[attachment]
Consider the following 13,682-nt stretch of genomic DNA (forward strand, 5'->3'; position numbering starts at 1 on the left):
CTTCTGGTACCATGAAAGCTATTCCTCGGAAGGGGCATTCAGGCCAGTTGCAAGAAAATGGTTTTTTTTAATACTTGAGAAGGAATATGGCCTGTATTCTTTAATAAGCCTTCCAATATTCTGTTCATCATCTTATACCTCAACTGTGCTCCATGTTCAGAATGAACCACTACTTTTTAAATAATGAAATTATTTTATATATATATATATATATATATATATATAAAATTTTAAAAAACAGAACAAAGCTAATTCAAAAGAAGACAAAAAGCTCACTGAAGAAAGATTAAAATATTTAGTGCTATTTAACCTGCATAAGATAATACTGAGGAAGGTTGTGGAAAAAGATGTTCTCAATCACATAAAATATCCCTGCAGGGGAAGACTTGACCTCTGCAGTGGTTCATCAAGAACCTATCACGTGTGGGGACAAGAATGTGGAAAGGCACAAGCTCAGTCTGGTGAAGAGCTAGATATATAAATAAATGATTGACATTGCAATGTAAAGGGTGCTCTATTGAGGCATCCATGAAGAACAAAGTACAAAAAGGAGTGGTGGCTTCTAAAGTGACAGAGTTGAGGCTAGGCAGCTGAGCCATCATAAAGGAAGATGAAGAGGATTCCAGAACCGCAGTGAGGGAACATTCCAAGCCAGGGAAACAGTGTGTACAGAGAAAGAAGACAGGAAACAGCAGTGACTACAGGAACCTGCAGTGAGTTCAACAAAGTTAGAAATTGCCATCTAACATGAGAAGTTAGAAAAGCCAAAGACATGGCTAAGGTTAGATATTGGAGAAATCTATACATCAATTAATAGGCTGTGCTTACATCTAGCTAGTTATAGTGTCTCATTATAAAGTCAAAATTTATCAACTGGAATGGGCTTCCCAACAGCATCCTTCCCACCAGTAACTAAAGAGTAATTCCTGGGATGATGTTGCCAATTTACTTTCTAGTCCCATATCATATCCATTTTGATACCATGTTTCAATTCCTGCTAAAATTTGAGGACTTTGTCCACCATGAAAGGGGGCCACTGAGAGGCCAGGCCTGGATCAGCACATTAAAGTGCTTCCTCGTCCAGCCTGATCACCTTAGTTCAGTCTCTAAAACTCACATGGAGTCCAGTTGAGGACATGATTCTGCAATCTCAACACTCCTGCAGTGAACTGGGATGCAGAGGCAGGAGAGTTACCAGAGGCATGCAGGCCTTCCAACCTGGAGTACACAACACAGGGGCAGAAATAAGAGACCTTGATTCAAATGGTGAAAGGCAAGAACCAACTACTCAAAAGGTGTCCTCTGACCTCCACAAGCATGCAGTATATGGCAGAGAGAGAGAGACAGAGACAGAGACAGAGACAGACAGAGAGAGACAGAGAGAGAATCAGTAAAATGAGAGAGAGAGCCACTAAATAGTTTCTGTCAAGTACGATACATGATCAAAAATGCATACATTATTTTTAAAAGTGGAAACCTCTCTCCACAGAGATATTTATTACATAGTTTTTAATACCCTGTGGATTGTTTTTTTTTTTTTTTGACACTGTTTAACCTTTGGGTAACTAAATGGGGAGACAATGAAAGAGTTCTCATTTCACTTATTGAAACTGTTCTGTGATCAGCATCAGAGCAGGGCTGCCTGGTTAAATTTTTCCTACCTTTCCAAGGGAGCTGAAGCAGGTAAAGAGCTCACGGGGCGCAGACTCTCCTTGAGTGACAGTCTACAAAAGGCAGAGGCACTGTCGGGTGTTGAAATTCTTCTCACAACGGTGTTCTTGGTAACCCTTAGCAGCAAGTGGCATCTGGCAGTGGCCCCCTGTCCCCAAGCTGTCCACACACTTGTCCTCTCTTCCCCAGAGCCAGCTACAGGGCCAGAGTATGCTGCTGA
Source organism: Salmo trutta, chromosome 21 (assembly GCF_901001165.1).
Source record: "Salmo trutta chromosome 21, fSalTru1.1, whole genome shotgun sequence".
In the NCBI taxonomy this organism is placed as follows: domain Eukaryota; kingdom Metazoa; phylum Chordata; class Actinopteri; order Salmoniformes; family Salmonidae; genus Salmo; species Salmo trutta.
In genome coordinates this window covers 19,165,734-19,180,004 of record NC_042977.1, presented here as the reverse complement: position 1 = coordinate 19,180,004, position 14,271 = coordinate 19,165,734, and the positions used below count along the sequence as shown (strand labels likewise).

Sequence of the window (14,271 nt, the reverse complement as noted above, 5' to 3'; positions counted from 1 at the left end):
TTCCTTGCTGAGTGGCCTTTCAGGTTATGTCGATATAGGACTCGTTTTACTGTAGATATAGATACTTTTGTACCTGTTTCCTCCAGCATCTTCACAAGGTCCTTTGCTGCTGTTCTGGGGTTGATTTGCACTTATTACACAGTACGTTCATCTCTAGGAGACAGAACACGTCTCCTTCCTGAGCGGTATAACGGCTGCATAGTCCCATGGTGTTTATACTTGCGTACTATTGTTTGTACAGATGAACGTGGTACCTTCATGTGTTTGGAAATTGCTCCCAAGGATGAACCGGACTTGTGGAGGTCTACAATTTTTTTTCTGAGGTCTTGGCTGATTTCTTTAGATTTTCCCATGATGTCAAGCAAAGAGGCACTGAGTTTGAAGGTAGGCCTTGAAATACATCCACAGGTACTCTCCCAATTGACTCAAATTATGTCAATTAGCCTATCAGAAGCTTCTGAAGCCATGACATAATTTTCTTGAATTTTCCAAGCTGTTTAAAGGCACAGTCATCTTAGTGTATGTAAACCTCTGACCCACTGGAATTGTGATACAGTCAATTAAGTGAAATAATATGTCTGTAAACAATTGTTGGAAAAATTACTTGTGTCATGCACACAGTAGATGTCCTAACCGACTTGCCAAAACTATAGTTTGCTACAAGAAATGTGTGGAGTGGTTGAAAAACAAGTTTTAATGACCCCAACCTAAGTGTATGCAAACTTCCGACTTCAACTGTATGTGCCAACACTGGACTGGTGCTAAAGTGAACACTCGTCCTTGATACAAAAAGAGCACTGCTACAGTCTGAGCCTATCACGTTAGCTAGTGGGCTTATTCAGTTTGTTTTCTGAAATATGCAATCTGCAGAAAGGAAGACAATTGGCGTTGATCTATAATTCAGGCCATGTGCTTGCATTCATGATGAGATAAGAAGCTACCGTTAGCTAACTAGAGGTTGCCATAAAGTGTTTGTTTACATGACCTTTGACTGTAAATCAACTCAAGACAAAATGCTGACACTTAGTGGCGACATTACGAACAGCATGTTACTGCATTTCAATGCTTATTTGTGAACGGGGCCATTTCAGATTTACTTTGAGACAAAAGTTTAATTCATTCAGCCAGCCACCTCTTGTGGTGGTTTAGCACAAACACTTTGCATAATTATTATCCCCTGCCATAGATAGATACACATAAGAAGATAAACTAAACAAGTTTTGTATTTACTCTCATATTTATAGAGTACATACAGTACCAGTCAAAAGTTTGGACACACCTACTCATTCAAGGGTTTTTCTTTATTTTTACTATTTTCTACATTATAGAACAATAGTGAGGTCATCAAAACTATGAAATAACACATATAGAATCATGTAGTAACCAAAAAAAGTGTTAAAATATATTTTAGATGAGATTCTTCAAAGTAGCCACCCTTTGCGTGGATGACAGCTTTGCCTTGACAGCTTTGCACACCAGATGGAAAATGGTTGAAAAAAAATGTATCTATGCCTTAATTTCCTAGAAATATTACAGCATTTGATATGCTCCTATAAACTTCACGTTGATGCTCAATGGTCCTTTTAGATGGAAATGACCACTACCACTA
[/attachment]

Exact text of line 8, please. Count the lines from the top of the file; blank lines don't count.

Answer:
TTCCTTGCTGAGTGGCCTTTCAGGTTATGTCGATATAGGACTCGTTTTACTGTAGATATAGATACTTTTGTACCTGTTTCCTCCAGCATCTTCACAAGGTCCTTTGCTGCTGTTCTGGGGTTGATTTGCACTTATTACACAGTACGTTCATCTCTAGGAGACAGAACACGTCTCCTTCCTGAGCGGTATAACGGCTGCATAGTCCCATGGTGTTTATACTTGCGTACTATTGTTTGTACAGATGAACGTGGTACCTTCATGTGTTTGGAAATTGCTCCCAAGGATGAACCGGACTTGTGGAGGTCTACAATTTTTTTTCTGAGGTCTTGGCTGATTTCTTTAGATTTTCCCATGATGTCAAGCAAAGAGGCACTGAGTTTGAAGGTAGGCCTTGAAATACATCCACAGGTACTCTCCCAATTGACTCAAATTATGTCAATTAGCCTATCAGAAGCTTCTGAAGCCATGACATAATTTTCTTGAATTTTCCAAGCTGTTTAAAGGCACAGTCATCTTAGTGTATGTAAACCTCTGACCCACTGGAATTGTGATACAGTCAATTAAGTGAAATAATATGTCTGTAAACAATTGTTGGAAAAATTACTTGTGTCATGCACACAGTAGATGTCCTAACCGACTTGCCAAAACTATAGTTTGCTACAAGAAATGTGTGGAGTGGTTGAAAAACAAGTTTTAATGACCCCAACCTAAGTGTATGCAAACTTCCGACTTCAACTGTATGTGCCAACACTGGACTGGTGCTAAAGTGAACACTCGTCCTTGATACAAAAAGAGCACTGCTACAGTCTGAGCCTATCACGTTAGCTAGTGGGCTTATTCAGTTTGTTTTCTGAAATATGCAATCTGCAGAAAGGAAGACAATTGGCGTTGATCTATAATTCAGGCCATGTGCTTGCATTCATGATGAGATAAGAAGCTACCGTTAGCTAACTAGAGGTTGCCATAAAGTGTTTGTTTACATGACCTTTGACTGTAAATCAACTCAAGACAAAATGCTGACACTTAGTGGCGACATTACGAACAGCATGTTACTGCATTTCAATGCTTATTTGTGAACGGGGCCATTTCAGATTTACTTTGAGACAAAAGTTTAATTCATTCAGCCAGCCACCTCTTGTGGTGGTTTAGCACAAACACTTTGCATAATTATTATCCCCTGCCATAGATAGATACACATAAGAAGATAAACTAAACAAGTTTTGTATTTACTCTCATATTTATAGAGTACATACAGTACCAGTCAAAAGTTTGGACACACCTACTCATTCAAGGGTTTTTCTTTATTTTTACTATTTTCTACATTATAGAACAATAGTGAGGTCATCAAAACTATGAAATAACACATATAGAATCATGTAGTAACCAAAAAAAGTGTTAAAATATATTTTAGATGAGATTCTTCAAAGTAGCCACCCTTTGCGTGGATGACAGCTTTGCCTTGACAGCTTTGCACACCAGATGGAAAATGGTTGAAAAAAAATGTATCTATGCCTTAATTTCCTAGAAATATTACAGCATTTGATATGCTCCTATAAACTTCACGTTGATGCTCAATGGTCCTTTTAGATGGAAATGACCACTACCACTA